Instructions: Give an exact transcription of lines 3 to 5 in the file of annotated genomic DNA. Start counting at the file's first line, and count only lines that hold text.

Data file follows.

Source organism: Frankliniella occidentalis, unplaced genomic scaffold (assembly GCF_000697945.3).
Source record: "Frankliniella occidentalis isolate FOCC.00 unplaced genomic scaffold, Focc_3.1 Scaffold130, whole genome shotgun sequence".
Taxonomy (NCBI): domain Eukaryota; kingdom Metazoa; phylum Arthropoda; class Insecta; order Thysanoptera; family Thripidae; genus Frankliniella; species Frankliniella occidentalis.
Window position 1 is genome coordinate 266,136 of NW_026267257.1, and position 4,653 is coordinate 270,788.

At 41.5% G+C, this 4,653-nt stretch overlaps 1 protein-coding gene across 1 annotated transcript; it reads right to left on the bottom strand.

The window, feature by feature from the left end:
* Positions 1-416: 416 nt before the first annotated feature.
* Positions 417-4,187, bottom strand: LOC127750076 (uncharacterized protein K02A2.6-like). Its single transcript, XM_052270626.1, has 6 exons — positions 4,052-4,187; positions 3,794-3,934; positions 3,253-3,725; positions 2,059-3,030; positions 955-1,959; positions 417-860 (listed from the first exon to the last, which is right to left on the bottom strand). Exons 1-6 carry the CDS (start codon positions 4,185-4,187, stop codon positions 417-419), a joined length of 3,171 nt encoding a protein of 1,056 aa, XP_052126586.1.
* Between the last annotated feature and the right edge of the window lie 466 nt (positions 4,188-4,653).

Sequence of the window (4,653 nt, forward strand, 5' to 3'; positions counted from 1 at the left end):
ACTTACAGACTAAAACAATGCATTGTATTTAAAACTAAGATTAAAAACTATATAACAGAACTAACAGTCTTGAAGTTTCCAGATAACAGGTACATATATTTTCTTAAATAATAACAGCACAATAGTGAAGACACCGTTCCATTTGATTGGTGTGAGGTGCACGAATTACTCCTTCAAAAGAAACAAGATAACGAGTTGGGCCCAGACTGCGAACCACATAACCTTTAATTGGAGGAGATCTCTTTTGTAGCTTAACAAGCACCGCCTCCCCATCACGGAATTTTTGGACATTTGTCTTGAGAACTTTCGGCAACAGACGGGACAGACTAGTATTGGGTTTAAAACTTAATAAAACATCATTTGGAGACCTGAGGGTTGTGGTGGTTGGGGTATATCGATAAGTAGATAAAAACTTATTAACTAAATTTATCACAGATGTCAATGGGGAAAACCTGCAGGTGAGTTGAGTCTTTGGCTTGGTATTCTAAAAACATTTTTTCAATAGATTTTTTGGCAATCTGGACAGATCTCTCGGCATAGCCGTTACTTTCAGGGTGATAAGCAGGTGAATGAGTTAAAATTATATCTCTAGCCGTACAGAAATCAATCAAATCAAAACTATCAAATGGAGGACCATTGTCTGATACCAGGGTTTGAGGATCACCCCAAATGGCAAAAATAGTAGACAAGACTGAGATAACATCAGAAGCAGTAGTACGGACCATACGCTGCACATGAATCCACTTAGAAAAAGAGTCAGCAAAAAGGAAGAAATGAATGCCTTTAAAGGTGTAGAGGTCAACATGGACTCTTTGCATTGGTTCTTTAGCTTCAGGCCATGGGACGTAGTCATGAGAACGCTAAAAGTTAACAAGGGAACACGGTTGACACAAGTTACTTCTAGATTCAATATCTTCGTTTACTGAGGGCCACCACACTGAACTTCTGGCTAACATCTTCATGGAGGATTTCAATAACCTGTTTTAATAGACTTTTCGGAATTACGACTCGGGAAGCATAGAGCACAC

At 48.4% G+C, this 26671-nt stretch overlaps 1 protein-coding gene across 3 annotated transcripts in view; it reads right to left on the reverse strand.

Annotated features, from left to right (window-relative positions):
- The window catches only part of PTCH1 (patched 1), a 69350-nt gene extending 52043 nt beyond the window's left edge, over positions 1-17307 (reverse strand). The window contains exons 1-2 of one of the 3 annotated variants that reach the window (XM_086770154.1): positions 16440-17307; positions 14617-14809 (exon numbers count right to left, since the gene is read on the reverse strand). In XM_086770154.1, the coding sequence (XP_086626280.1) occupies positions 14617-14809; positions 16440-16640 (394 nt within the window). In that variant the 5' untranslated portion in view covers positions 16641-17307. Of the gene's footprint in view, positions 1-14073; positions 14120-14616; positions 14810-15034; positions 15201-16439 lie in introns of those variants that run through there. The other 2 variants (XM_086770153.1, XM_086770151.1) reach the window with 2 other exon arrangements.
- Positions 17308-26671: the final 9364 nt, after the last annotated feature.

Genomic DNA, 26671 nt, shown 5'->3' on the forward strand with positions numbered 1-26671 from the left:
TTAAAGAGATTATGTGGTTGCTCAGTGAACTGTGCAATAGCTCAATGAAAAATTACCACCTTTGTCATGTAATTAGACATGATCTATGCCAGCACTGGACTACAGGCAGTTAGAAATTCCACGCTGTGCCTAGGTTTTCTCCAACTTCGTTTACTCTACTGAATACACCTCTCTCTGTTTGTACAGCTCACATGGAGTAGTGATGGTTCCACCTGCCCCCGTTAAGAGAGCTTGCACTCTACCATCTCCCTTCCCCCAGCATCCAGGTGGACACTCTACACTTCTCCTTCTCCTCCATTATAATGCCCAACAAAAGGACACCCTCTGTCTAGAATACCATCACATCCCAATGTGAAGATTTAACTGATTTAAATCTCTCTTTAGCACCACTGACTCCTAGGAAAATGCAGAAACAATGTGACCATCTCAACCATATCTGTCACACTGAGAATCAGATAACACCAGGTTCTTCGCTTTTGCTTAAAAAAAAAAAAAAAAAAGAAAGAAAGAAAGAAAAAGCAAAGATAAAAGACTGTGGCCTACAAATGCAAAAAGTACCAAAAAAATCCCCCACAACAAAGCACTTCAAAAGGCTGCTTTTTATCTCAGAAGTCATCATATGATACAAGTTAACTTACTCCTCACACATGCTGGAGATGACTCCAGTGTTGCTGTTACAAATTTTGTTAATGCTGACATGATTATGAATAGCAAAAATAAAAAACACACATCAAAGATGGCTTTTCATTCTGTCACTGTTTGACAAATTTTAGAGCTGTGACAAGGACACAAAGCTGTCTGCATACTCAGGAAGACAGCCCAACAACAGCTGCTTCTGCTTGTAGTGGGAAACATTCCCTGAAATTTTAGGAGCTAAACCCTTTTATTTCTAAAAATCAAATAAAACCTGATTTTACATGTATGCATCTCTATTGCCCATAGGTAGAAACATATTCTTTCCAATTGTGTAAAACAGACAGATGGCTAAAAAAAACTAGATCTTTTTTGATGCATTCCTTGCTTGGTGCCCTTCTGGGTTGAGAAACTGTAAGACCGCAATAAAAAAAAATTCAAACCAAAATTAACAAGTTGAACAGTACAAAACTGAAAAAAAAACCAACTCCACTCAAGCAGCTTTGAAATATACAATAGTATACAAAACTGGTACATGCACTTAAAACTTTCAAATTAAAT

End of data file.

Taxonomy (NCBI): domain Eukaryota; kingdom Metazoa; phylum Arthropoda; class Insecta; order Thysanoptera; family Thripidae; genus Frankliniella; species Frankliniella occidentalis.
Window position 1 is genome coordinate 266,136 of NW_026267257.1, and position 4,653 is coordinate 270,788.

At 41.5% G+C, this 4,653-nt stretch overlaps 1 protein-coding gene across 1 annotated transcript; it reads right to left on the bottom strand.